- Data processing will be limited to a single machine where your service is running
- Scalability is still possible but only if you can partition your data in a chunks by some criteria (preferably business domain) and make each service to be responsible for a single chunk
- You might need to solve java dependency conflicts due to large number of 3rd party libraries pooled by Spark into java classpath (not a problem for a pyspark)
Combination of simplicity and pragmatism make this approach quite suitable for some projects but obviously not all.
Challenge #4: Troubleshooting Spark failures
While explicitly looking simple, Spark apps usually process terabytes of data, which causes even simple mistake to cause big impact. We can categorise all types of Spark failures into 2 main categories and review them separately.
Case #1: Application failures
This category includes all types of errors which are caused by design or development errors. Mostly they are represented by OOM (Out of Memory) errors.
Spark provides a nice Spark UI app which helps developers to understand how data is flowing between multiple data processing steps (aka stages). You should be able to detect at which step you have got OOM and how much data was processed at that step.
By default Spark quite effectively distributes data load between cluster nodes, so you should not get memory bottleneck on a single node. Unfortunately on the Spark API level you can enforce some operations which will cause data to be aggregated on a single node, like following:
dataframe.collect()- loads all data into memory on a driver node
dataframe.groupBy()- aggregates all data by key, if key has a low variety, then entire dataframe might get into a single partition which will exceed worker memory limit
dataframe.join()(left/right/outer) - invalid key during join can causes significant data multiplication. While its being purely business logic error, it will be detected as OOM which make it hard to investigate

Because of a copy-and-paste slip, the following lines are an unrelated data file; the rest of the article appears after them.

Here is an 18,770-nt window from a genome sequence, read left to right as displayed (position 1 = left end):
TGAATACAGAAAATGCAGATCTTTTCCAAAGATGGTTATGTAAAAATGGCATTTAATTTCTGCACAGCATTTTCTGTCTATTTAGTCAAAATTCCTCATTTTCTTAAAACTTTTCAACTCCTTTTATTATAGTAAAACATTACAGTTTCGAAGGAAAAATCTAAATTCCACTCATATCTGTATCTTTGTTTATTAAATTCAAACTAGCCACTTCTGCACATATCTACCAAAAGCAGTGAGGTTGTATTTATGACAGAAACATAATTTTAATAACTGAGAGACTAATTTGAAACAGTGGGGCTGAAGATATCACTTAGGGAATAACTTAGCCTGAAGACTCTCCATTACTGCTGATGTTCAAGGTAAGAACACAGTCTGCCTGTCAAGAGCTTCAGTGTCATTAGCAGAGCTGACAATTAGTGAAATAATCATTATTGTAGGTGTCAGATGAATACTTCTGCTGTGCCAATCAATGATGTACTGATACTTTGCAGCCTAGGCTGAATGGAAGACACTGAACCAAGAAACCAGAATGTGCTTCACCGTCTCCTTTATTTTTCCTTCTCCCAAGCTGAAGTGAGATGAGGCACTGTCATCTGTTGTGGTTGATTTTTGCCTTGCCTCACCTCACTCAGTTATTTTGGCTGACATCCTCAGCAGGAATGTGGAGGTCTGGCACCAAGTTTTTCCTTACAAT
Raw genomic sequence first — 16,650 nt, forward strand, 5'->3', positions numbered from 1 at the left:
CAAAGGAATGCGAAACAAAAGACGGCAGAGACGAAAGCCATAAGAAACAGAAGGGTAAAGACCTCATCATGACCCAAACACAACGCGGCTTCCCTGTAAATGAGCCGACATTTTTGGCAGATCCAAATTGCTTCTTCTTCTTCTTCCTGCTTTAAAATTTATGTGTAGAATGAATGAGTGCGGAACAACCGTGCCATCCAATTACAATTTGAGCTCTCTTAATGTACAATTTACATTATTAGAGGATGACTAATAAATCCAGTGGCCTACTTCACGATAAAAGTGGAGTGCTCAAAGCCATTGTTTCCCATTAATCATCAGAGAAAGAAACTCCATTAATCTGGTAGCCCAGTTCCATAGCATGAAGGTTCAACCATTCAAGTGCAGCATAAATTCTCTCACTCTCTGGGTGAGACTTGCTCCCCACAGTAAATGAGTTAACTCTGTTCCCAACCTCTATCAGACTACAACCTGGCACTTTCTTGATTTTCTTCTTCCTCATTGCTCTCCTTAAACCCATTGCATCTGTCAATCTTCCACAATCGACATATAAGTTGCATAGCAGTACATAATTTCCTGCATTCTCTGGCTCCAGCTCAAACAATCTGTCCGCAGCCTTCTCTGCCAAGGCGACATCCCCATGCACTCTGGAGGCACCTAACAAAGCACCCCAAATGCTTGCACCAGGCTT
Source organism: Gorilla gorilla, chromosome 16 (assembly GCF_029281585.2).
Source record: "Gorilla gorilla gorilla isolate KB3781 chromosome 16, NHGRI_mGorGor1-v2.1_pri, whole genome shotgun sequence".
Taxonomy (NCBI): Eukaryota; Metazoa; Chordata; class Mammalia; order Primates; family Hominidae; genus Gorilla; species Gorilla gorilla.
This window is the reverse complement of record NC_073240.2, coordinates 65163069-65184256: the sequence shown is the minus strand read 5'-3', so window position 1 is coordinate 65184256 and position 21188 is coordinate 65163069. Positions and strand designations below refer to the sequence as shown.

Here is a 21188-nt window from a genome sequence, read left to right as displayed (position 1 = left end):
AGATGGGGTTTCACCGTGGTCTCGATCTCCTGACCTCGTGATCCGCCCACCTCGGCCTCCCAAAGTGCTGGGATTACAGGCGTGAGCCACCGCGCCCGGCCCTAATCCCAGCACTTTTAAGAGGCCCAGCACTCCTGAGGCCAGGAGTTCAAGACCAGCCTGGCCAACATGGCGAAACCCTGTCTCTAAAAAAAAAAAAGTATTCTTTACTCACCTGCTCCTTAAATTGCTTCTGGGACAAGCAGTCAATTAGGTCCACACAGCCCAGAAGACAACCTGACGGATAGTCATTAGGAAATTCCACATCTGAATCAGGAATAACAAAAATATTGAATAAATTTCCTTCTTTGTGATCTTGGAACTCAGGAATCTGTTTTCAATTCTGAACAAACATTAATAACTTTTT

Case #2: Environment failures
By design Spark runtime environment implemented as a cluster is deployed to multiple physical nodes (servers). Each node runs multiple java processes communicating to each other. There are following process types forming cluster topology:
- Cluster Manager - cluster wide process managing entire Spark cluster (aka Master)
- Worker - node level process responsible for app execution by spawning multiple Executors
- Driver - application level process responsible for converting your code into multiple tasks
- App Manager - application level process responsible for resource negotiation with Cluster Manager (might run in the same JVM with Driver)
- Executor - application level processes (multiple) responsible for task execution
Each process is a standalone java app containing specific configuration settings intended for its optimal execution based on provided hardware resources.
Any misconfiguration of particular process settings might make cluster feel unhealthy while running big data loads. Overall configuration list is out of scope of this article and represent quite involved knowledge by itself.
Cluster configuration is a highly challenging, no surprise that specialised solutions have been created. Commercially available: Databricks, Cloudera. Open source - Apache Ambari.
You can also decide to manage your cluster configuration by yourself. In this case you should expect to pass a really long journey until it will be stable enough for Production use. Depending on team expertise level it could take from 1 month to 1 year.
Challenge #5: Data security
The last but not least challenge is data security. With CCPA and GDPR regulations came to enterprise world, data security is a must nowadays. Open investigation showed that 49% of enterprises have faced data security issues in their big data projects.
Spark out of the box has no solution to secure a sensitive user’s data.
In order to support data security, its required to take this challenge seriously right on the project kick-off. The architecture design strategy should be built around data security concept as a first class citizen. Descoping data security to a later stage might require entire system rewrite and big resource waste.
The design approach should take in account multiple data security requirements and address them accordingly:
- Data removal - how data will be removed on user request?
- Data cleanup - how system will identify and remove sensitive user information?
- Data anonymisation/pseudonymization - how user’s data will be secured without loosing ability to analyse it?
We have reviewed the most critical challenges you might face when starting new Apache Spark project. To address those challenges there were provided practical recipes proved to work from our long term experience.
Nevertheless we highly recommend to try for free our Zentadata Platform which addresses all technical challenges and provides a lot of extra features like a data security and ability to run scalable big data jobs within a standalone microservice.